Published September 26, 2011
Last week, the president unveiled yet another budgetary proposal (his third of the year!). Officially at least, this latest offering is supposed to be aimed at influencing the Joint Select Committee on Deficit Reduction. The twelve-member Joint Committee was created in the August legislation lifting the debt ceiling and is charged with drawing up a plan to cut at least $1.2 trillion from the expected ten-year budget deficit.
But, truthfully, the president’s latest proposal is far more likely to undermine the Joint Committee than help it. The twelve-person committee, which is composed of six Democrats and six Republicans, can only advance a deficit reduction proposal to the House and Senate for legislative consideration if seven committee members support it. That’s means any plan recommended by the Joint Committee must have some level of bipartisan support behind it.
But the president’s plan wasn’t aimed at building bipartisan momentum for a deficit-cutting plan. That was evident from the president’s speech unveiling it, in which he threatened to veto any deficit-cutting legislation that included entitlement reforms but no tax hikes on the rich. And it is also evident from the president’s total reliance on tax increases to narrow future budget deficits. As Keith Hennessey has explained, the administration’s contention that the president’s proposal would cut the budget deficit by $3.0 trillion over ten years is based on gimmicks and sleight of hand. When those are stripped away, all that’s really left is a massive, ten-year $1.5 trillion tax hike on upper income households, many of whom own small businesses that are supposed to bethe engine of job creation.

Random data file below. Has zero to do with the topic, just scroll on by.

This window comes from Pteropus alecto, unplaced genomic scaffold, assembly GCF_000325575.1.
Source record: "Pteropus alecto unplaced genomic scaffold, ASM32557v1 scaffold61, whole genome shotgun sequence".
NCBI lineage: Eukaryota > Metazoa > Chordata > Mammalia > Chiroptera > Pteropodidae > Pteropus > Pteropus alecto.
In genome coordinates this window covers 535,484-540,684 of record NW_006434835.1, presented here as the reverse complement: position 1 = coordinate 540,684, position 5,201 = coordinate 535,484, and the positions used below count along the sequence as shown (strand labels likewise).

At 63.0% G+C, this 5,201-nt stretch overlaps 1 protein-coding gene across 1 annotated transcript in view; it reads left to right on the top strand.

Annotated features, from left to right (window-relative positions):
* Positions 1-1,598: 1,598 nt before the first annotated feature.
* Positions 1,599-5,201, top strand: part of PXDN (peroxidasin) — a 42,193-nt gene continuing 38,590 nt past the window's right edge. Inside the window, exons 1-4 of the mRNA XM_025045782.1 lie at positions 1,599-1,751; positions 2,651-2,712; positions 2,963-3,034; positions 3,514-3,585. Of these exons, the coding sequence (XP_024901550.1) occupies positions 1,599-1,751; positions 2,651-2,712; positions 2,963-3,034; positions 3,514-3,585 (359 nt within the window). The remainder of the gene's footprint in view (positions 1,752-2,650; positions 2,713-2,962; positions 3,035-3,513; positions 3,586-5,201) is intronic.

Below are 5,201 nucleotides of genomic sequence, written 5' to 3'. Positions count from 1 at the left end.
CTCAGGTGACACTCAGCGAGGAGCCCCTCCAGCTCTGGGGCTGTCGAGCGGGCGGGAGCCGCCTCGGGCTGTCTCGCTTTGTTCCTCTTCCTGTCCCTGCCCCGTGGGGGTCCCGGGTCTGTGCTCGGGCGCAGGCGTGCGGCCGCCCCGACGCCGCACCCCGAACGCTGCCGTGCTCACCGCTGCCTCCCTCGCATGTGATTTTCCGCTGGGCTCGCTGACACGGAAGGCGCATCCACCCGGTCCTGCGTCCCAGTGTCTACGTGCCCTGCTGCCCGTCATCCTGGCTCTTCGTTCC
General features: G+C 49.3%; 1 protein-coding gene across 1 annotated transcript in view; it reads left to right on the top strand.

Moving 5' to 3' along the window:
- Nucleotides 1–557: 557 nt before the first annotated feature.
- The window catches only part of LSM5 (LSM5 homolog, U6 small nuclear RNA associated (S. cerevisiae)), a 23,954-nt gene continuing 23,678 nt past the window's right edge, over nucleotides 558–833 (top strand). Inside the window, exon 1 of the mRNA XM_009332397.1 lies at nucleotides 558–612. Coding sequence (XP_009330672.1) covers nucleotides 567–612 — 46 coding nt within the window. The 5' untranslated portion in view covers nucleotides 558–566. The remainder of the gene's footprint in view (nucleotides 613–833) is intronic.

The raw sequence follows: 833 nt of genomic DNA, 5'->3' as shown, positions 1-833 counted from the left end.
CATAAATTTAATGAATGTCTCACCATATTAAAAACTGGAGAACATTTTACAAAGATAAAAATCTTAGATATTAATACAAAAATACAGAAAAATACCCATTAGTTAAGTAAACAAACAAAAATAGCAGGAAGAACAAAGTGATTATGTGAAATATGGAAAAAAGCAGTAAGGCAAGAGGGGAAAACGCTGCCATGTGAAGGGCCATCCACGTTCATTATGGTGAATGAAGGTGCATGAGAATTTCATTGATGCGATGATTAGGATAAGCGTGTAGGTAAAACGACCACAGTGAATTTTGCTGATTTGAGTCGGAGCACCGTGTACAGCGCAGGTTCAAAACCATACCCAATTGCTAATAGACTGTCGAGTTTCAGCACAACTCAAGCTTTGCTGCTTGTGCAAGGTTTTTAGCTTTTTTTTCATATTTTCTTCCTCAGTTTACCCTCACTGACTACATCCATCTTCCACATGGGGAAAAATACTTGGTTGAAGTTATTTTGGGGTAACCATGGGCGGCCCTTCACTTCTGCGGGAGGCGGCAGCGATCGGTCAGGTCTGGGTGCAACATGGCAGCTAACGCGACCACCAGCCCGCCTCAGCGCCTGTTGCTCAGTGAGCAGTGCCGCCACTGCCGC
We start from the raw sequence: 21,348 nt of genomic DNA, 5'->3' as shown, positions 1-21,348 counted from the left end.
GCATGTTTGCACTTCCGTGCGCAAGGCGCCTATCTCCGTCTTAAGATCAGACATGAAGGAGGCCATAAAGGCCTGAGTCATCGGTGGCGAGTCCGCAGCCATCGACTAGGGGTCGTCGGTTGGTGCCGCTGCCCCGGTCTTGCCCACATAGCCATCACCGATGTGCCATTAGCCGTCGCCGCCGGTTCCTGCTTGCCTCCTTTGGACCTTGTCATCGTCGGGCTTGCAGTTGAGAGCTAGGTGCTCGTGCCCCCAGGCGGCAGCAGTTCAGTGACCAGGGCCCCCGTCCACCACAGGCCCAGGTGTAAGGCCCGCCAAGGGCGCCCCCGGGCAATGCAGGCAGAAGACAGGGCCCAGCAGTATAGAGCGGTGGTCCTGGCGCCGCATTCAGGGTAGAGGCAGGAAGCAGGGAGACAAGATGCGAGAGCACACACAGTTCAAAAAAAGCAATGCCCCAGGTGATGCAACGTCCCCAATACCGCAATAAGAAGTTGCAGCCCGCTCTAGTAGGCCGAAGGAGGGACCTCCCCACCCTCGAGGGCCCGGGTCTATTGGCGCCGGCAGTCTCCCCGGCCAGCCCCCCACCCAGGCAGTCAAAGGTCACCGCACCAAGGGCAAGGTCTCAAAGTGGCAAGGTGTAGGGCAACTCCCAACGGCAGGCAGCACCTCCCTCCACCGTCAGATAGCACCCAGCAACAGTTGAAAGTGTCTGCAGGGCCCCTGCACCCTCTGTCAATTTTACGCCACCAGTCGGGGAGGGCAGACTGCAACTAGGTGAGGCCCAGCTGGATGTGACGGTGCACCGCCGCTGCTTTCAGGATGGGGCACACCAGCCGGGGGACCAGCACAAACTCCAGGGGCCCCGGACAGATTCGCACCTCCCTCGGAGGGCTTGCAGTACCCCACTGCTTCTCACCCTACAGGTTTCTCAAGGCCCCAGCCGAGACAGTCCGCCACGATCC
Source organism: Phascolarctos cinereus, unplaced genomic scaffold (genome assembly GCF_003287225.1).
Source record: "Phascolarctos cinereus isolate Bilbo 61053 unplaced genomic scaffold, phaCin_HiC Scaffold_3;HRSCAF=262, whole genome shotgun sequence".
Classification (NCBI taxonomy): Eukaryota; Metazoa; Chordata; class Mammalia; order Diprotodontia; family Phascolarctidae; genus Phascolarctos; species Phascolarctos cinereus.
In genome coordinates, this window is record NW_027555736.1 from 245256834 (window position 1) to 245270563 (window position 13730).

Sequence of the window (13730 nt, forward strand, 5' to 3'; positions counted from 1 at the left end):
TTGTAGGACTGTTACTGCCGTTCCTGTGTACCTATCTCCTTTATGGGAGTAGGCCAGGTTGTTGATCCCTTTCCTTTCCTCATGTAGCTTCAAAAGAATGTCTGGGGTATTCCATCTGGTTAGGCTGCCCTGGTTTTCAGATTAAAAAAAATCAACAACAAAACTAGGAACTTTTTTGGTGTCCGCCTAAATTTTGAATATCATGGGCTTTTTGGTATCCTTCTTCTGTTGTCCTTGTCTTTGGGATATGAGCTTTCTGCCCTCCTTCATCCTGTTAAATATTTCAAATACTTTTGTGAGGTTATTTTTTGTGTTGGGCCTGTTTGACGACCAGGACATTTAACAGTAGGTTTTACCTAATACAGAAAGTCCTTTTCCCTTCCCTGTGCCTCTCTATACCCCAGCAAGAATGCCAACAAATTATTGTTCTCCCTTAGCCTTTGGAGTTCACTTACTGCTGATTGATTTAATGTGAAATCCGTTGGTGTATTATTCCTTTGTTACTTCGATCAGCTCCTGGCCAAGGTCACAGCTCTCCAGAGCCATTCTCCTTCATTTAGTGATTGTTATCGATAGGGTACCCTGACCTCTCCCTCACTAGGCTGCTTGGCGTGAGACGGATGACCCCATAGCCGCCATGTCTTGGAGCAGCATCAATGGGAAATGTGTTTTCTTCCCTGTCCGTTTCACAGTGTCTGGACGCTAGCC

So this plan wasn’t aimed at building bridges to the GOP or helping the Joint Committee come to an agreement. It was aimed at drawing sharp contrasts between the parties and positioning the president going into the 2012 presidential campaign. In that regard, it seems to have worked. The already very wide partisan divide now prevalent in Congress only widened further in the last week. In this highly charged environment, the odds that the Joint Committee will come to a grand tax-entitlement bargain are exceedingly low.